serious crime, the FBI reported yesterday.
The over-all seven per cent increase in serious crimes com-
pares with an 11 per cent increase recorded during th first six
months of 1970, but the jump in violent crimes exceeds the 10 pe
cent hike recorded last year.
The FBI also noted that 80 law-enforcement officers had been
murdered in the first eight months of 1971.
One hundred officers were murdered during all of 1970, 70 of
whom were killed in the similar eight-month period, the FBI said.
WHITE HOUSE PICKETING by some members of the Na-
tional League of Families of American Prisoners and Missing in
Southeast Asia has apparently embarrassed their national or-
ganization, which yesterday disavowed sponsorship of the pro-
In the final business session of their annual meeting the families
adopted resolutions making sure members do not represent their
individual political views asthose of the league.
Dissident members of the League picketed the White House
Tuesday with demands that President Nixon set a date for Viet-
nam withdrawal to get back prisoners.
PRESIDENT NIXON, decrying what he called "growing and
disturbing isolationism in our country," told international finance
leaders Wednesday that hisadministration will continue to press
for a strong world role.
In urging International Monetary Fund governors and foreign
finance ministers to seek permanent solutions to world financial
problems, Nixon said political differences that divide the nations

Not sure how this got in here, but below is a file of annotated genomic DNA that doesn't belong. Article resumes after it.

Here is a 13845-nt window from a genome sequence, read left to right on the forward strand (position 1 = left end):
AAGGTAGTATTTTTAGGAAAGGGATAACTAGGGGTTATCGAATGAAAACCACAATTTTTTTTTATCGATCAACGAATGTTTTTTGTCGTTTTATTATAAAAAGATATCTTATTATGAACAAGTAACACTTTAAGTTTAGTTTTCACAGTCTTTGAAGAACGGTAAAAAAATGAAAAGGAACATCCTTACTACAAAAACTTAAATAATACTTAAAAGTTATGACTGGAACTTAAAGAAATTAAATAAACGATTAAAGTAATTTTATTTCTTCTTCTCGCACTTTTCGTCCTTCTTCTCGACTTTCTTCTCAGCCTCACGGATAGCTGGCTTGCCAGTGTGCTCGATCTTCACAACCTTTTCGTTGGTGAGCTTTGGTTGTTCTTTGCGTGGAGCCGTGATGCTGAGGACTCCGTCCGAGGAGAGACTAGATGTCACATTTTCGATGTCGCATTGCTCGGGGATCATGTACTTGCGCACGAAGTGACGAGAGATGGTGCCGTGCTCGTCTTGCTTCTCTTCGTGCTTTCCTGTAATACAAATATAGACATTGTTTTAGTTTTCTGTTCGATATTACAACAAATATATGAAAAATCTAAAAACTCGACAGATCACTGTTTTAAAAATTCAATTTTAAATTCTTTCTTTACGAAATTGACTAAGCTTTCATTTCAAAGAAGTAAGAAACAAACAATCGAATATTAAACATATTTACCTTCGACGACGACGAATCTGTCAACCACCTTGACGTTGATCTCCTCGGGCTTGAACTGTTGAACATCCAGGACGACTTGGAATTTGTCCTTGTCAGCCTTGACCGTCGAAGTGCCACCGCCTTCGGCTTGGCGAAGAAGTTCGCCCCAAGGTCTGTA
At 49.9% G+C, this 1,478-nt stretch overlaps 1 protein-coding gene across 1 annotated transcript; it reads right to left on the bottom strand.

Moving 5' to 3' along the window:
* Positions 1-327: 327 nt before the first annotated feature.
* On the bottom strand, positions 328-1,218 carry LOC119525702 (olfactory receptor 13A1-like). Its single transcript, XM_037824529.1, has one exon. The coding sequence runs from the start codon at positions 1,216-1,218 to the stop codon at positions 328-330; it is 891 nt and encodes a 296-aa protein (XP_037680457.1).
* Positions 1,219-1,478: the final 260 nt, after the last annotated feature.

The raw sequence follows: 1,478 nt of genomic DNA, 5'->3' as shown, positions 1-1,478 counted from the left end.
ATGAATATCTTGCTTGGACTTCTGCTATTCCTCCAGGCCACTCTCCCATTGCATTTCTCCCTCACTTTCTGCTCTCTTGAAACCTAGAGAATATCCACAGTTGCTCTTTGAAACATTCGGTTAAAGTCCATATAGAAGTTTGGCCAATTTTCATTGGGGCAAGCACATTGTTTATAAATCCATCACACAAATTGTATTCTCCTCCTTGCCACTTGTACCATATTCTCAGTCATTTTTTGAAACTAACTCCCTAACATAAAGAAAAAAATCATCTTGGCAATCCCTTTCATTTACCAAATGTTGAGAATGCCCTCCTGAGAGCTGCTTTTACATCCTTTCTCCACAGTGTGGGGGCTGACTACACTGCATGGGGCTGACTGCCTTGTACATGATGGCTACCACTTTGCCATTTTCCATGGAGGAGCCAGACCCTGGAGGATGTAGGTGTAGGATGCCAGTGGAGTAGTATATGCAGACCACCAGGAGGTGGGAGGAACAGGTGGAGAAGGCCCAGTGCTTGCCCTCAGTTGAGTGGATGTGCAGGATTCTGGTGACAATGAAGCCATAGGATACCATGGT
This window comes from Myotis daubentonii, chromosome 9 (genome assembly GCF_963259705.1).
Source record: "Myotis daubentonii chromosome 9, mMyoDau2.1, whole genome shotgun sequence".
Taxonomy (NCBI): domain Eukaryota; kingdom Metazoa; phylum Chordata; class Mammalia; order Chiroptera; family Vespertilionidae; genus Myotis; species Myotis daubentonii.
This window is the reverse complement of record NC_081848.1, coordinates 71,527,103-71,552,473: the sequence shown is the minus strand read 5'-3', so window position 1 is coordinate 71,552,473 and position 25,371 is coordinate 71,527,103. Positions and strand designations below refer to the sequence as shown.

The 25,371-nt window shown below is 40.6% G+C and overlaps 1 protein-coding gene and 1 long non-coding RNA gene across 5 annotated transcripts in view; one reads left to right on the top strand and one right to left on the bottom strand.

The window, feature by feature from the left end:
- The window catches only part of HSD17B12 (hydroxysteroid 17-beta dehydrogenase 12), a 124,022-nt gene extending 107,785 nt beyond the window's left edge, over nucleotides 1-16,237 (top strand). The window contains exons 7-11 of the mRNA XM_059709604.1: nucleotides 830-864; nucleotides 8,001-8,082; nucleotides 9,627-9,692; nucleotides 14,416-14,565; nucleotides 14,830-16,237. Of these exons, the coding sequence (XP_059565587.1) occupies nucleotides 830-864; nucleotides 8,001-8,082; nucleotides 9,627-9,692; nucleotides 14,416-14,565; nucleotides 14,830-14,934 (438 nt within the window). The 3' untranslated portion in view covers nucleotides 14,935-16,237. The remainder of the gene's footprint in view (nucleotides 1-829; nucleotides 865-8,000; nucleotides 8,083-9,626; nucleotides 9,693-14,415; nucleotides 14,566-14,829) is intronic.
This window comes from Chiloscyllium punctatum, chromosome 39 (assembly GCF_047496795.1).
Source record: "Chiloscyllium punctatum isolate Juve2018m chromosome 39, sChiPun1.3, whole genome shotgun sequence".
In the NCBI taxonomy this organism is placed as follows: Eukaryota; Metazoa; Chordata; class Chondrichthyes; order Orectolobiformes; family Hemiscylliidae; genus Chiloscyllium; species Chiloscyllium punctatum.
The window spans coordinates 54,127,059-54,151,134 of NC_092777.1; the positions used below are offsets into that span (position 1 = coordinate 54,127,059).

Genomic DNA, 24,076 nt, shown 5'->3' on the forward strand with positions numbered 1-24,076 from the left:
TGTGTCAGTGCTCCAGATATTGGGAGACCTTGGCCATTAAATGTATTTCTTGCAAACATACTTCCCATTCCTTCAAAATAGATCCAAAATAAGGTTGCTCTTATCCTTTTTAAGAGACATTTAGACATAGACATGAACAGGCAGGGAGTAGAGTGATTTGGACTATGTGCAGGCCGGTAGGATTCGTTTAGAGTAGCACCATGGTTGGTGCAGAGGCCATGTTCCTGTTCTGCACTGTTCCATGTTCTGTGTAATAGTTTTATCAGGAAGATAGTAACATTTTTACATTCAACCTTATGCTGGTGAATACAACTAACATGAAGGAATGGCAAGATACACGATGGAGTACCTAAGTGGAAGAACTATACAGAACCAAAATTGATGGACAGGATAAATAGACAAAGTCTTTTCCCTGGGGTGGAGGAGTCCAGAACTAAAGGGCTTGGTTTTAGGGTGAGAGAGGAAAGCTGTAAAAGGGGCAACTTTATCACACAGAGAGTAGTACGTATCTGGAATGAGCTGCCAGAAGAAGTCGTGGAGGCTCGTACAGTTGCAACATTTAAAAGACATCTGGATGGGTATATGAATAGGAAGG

can be substantially reduced if the monetary crisis is eliminated.
HERBIE HANCOLK SEXTET >. ODY46Y1
CONTEMPORARY JAZZT U
QUINTET T U S
FRI., OCT. 1:
SAT., OCT. 2:
9:30-2 a.m. 'MN
SUN., OCT. 3: M
9-1 a.m. "
SUN. MATINEE: $2.75 208 W.
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CTD ~rA f~kl2CD8 W -
Senate denies fund
scut for F14, A~
WASHINGTON (AP) - The Senate gave lopsided votes of con-
fidence yesterday to two of the Pentagon's most criticized weapons
projects by refusing to cut funds for the Navy's F14 fighter and the
Safeguard Missile Defense System.
The votes on the F14 and Safeguard, latest in a string of vic-
tories for the Nixon administration on major weapons proposals,
appeared to insure approval without major reduction of the $21-
billion military procurement bill. Final action is likely next week.
First, by a vote of 61-28, the Senate shot down a move by Sen.
William Proxmire (D-Wis.), to cut $801.6 million for procurement
of 48 of the carrier based F14 planes.
President Nixon meets at the White House yesterday with Sovi
Foreign Affairs Minister Andrei Gromyko. (See story below
BA CKS NIXON-: